Alta Picks the Best of the West

A play, a podcast, a train ride, and a farewell: Alta editors select a new batch of favorites.

What the Constitution Means to Me's playwright Heidi Schreck.
What the Constitution Means to Me’s playwright Heidi Schreck.

Playwright Heidi Schreck (pictured right) was a plucky teen from the Apple Capital of the World—Wenatchee, Washington—when she stormed across the country winning enough constitutional debates to fund her University of Oregon tuition. Schreck is all grown up now, but we meet that 15-year-old when the curtain rises on What the Constitution Means to Me, the Broadway hit that comes to Los Angeles’s Mark Taper Forum this winter (and that earned Schreck two Tony nominations). Played by Orange Is the New Black’s Maria Dizzia, Schreck the character teeters between her adolescent and adult selves to deliver a speech pitting the hope of our founding document against its shortcomings—in particular, how it’s failed the women in her family. By making the political personal, and ending on a debate with a teen actor over whether to abolish the Constitution, Schreck the dramatist invites us to consider how we wound up in this American moment and what it means for the next generation. Jan. 12–Feb. 16

Offbeat Oregon History podcast.
Offbeat Oregon History podcast.


Finn J.D. John is a passionate and enthusiastic podcast host whose sweet spot is oddball tales from Oregon’s past. Each 7-to-12-minute Offbeat Oregon History episode tackles an enjoyable slice of the Beaver State’s past, from shipwrecks to child geniuses to quirky gold miners. John’s podcasts, which he’s been releasing on weekday mornings since 2011, are often based on his weekly column (of the same name) that’s published in about a dozen Oregon community newspapers. Each session with John is like having a cup of coffee and catch-up with your favorite history professor—which makes sense: John is on the faculty of the New Media Communications program at Oregon State University.

Amtrak’s California Zephyr
Amtrak’s California Zephyr


Crossing the Sierra Nevada and the Rocky Mountains is not for the fainthearted in any season, but in winter? Are you nuts? Not if you’re doing it within the cozy confines of a seat on the California Zephyr. Amtrak’s most spectacular cross-country line leaves Emeryville every morning to make the 2,438-mile journey to Chicago’s Union Station, and winter is an ideal time to hop aboard: You’ll skirt the San Francisco Bay, then crest Donner Pass near the possibly frozen-over Donner Lake before traversing the Nevada and Utah deserts. Next, the route snakes along stunning stretches of the Colorado River and begins the steady climb up, over, and through (there are dozens of underground passages, including the historic 6.2-mile Moffat Tunnel) the snow-kissed Rockies. From Denver, the Zephyr unrolls like a spool of ribbon straight across the midwestern plains to downtown Chicago—but not before crossing the mighty Mississippi. You’d be hard-pressed to find a more scenic winter landscape anywhere in the United States—and no down jacket is required.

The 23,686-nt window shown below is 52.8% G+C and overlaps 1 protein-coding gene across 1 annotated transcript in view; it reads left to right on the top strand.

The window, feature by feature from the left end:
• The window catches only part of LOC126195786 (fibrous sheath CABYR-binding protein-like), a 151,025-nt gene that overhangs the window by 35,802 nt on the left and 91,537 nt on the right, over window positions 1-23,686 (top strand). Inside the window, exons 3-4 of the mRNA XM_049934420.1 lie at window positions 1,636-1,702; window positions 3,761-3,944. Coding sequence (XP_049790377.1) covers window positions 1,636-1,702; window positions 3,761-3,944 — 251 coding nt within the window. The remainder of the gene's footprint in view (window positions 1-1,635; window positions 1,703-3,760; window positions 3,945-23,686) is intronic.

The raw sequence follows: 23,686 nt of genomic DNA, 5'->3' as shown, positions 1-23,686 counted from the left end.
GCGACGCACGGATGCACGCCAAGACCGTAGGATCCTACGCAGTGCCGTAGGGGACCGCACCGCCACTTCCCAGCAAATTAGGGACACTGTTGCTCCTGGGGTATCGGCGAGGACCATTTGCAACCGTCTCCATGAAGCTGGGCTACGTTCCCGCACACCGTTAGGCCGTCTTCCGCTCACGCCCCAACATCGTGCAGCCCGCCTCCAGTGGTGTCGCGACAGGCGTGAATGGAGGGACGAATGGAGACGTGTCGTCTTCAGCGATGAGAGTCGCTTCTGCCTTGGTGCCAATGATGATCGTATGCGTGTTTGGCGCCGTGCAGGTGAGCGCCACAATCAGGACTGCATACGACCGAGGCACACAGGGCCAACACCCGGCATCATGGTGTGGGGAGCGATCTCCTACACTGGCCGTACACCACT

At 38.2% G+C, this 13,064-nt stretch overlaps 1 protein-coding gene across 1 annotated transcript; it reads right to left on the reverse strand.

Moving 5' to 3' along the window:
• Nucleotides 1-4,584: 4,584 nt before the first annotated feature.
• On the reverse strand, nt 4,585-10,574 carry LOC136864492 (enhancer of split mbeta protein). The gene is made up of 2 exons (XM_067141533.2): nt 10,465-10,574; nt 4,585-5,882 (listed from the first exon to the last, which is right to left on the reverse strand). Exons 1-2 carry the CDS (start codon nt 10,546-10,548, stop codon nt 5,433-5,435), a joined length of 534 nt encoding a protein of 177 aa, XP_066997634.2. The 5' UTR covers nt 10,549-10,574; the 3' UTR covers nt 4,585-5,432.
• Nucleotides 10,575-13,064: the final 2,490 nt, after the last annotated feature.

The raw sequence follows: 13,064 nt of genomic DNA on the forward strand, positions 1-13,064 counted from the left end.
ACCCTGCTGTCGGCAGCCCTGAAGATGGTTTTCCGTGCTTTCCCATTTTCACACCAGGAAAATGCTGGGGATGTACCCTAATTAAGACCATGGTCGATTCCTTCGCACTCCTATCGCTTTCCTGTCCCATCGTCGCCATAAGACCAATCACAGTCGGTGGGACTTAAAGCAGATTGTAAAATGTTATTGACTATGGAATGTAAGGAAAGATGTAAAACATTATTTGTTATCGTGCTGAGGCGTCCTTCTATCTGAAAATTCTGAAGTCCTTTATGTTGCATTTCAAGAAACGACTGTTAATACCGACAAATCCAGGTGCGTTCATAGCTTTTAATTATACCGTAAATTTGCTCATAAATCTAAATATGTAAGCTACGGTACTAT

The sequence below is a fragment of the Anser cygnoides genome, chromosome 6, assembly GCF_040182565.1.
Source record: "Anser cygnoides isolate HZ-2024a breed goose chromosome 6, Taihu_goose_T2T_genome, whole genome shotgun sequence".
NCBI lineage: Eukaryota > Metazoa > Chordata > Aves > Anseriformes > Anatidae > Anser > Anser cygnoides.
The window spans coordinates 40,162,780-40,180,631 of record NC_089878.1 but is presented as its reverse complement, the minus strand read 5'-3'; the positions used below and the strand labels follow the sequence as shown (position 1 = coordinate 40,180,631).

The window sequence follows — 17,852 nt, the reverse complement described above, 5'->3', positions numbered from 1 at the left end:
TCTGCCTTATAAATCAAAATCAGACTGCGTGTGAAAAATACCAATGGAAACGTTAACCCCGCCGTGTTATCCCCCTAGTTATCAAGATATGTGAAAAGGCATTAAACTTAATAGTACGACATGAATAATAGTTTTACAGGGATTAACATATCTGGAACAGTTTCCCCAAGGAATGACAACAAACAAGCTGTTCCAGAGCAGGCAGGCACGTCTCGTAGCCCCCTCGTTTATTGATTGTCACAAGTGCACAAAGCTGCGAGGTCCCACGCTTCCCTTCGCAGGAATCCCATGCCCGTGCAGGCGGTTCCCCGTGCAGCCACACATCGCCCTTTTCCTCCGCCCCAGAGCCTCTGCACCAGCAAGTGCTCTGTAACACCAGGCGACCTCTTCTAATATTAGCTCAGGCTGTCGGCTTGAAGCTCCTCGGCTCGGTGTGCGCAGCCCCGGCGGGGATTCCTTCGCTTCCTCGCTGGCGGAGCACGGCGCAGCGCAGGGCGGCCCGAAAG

Tin House’s final issue.
Tin House’s final issue.


Published quarterly for 20 years, Tin House won acclaim for putting out fiction, nonfiction, and poetry by undiscovered and veteran writers alike, including Alta contributors Joy Lanzendorfer, Ander Monson, and Peter Orner. Numerous Tin House stories have been anthologized (“Breasts” by Stuart Dybek in Best American Short Stories) and lauded with prizes (O. Henry winner “The Particles” by Andrea Barrett). While many periodicals close suddenly, cofounder and editor in chief Win McCormack announced six months in advance that Tin House’s final issue would appear in June 2019—ample time to produce this handsome (if funereal) black volume. Featuring outstanding writers like Aimee Bender and Matthew Zapruder, it’s destined to become a collector’s item. Meanwhile, Tin House lives on through its writing workshops and book-publishing division.

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